Despite the earth-shaking, “extraordinary” events in September, and the stock market declines “of historic proportions,” financial advisers are still telling investors to stay the course and predicting the financial crisis will continue as a recession through next year—but won’t worsen into a Depression, Money magazine and the Orlando Sentinel report.

 

It appears that corporate profits will decline this quarter, which would mean the fifth consecutive quarter for earnings declines. Two key figures to look for next are consumer spending and layoffs.

 

Some financial experts, however, are not dour on their employment or consumer spending outlook. “This is the strongest recessionary job market in 40 years,” said James Paulsen, chief investment strategist at Wells Capital Management, who added that he does expect more layoffs in financial services and housing, but perhaps not in other industries.

 

Keeping up the faith of some financial experts is a boost in exports due to a weak dollar, the coming effects of the government’s stimulus plans and lower oil prices.

 

“If all this stimulus has no effect on the economy, that would be a rarity, indeed,” Paulsen said.

 

David Wyss, chief economist at Standard & Poor’s, shares Paulsen’s tempered outlook “This is a financial panic, not an economic one,” Wyss said.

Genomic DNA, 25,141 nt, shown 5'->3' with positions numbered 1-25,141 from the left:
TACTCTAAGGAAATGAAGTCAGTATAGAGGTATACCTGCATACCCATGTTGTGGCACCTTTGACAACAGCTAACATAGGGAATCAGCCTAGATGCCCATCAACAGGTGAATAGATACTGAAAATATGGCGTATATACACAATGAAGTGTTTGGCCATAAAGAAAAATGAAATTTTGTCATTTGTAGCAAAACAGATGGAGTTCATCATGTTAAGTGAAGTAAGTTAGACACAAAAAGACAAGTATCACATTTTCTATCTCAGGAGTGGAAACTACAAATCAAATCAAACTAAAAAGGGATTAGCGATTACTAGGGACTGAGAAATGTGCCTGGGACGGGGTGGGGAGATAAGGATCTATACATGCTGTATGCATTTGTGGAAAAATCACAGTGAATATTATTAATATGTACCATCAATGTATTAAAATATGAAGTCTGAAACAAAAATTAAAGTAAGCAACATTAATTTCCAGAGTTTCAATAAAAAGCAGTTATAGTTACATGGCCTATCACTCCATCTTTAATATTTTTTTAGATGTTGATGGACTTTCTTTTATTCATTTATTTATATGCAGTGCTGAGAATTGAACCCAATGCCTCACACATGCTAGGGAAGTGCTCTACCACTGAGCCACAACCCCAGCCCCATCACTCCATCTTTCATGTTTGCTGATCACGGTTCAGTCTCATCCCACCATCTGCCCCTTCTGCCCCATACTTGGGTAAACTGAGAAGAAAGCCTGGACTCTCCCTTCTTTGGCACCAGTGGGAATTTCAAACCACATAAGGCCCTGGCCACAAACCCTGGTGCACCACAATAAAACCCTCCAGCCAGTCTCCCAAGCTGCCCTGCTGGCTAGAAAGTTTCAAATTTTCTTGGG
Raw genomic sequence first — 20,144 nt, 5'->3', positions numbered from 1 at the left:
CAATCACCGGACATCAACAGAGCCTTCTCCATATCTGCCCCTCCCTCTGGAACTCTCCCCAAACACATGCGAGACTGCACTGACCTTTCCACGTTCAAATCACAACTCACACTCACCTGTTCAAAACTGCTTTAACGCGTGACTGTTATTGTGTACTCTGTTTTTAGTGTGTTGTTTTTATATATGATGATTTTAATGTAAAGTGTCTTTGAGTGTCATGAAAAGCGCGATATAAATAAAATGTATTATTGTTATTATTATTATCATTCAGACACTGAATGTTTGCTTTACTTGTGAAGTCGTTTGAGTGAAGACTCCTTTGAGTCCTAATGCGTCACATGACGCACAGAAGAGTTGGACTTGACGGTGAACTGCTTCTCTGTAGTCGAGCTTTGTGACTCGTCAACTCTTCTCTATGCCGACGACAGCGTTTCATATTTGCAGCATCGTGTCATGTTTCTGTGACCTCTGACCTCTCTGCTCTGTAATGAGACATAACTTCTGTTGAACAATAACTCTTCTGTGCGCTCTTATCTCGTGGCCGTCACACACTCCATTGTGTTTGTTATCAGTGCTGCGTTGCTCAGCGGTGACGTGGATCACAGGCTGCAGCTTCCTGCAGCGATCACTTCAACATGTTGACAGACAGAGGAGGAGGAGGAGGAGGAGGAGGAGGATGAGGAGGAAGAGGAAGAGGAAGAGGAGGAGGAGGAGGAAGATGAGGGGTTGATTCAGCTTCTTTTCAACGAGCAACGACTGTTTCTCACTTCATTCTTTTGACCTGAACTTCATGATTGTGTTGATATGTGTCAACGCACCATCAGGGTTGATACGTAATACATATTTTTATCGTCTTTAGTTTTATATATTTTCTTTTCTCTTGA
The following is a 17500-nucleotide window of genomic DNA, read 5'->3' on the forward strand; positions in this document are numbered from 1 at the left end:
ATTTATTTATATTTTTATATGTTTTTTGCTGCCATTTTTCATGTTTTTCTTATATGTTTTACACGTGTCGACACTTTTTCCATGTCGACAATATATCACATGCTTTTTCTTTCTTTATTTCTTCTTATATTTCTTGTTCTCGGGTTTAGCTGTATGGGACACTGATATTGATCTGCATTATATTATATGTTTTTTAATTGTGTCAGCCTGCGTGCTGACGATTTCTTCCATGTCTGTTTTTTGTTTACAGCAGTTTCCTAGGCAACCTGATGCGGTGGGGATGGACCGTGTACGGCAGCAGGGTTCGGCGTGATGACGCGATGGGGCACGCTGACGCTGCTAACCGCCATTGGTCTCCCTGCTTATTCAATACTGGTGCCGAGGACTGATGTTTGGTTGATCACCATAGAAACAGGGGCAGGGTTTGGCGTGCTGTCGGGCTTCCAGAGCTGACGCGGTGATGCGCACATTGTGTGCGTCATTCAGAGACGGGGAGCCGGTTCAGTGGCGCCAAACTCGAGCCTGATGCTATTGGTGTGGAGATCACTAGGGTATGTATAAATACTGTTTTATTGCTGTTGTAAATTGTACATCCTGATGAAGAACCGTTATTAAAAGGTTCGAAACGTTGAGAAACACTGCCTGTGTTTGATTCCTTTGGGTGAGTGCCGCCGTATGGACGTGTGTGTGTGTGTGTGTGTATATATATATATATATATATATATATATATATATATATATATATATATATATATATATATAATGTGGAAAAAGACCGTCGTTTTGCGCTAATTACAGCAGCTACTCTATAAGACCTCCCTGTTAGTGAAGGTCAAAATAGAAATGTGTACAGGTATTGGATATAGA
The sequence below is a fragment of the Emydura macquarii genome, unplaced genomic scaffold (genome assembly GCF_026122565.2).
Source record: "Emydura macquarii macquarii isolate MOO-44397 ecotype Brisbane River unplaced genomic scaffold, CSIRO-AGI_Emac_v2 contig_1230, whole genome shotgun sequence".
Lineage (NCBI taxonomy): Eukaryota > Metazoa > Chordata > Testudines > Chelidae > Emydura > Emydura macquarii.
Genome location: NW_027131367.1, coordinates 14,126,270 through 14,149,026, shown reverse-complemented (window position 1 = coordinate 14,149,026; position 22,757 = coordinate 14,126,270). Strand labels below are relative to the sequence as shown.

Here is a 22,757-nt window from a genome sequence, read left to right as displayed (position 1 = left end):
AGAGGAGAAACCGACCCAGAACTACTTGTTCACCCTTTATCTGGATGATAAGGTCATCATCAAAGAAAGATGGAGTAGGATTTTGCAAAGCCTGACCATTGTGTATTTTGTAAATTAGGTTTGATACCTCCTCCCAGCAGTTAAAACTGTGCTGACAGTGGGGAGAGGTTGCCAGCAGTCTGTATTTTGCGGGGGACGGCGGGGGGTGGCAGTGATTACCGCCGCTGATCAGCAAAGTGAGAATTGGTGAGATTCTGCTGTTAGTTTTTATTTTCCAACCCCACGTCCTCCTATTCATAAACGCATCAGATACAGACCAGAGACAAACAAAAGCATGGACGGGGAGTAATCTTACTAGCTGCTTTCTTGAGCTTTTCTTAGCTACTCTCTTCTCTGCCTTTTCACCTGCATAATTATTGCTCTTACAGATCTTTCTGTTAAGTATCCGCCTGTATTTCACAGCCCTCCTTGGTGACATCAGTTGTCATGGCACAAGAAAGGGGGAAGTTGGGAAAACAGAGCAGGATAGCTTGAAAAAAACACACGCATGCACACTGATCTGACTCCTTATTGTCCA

Chris Toadvine, a certified financial planner in Orlando, Fla., concurred: “I don’t think we’re in for a 10-year storm. This is a significant event we’re living, through, of historic proportions. But structurally, we have a lot of advantages,” not least of which are the government FDIC bank guarantees, increase in the money supply, lower interest rates and federal plan to buy distressed assets linked to mortgages.

 

Thus, advisers are reminding investors of the unpredictability of a return in the stock market’s resurgence, as that typically happens ahead of an actual recovery in the economy.

 

As history proves, net withdrawals from equity funds are often ill-timed; the only two years in which mutual funds suffered net withdrawals were in 1988 and 2002, and both years were just prior to 12-year and five-year bull markets, respectively.

 

“If you leave the market now entirely, you probably won’t make it back in time to enjoy the recovery,” cautions Phillip Cook, a financial planner in Torrance, Calif.

 

One wild card, of course, is if the credit markets remain frozen and do not return to normal, essentially locking consumers out of real estate and credit card deals. A second big question is if the bailout causes the budget deficit to balloon upwards to $1 trillion, or 5% of GDP. That would cause the dollar to weaken further and threaten runaway inflation, resulting in higher market interest rates to rise and investors yet further discouraged from buying U.S. bonds and stocks, alike.

Nonetheless, the mantra of looking out to the long term, is one financial planners continue to repeat. And for those investors on the cusp of retiring, the advice all around is work one to three years longer to make up lost ground.

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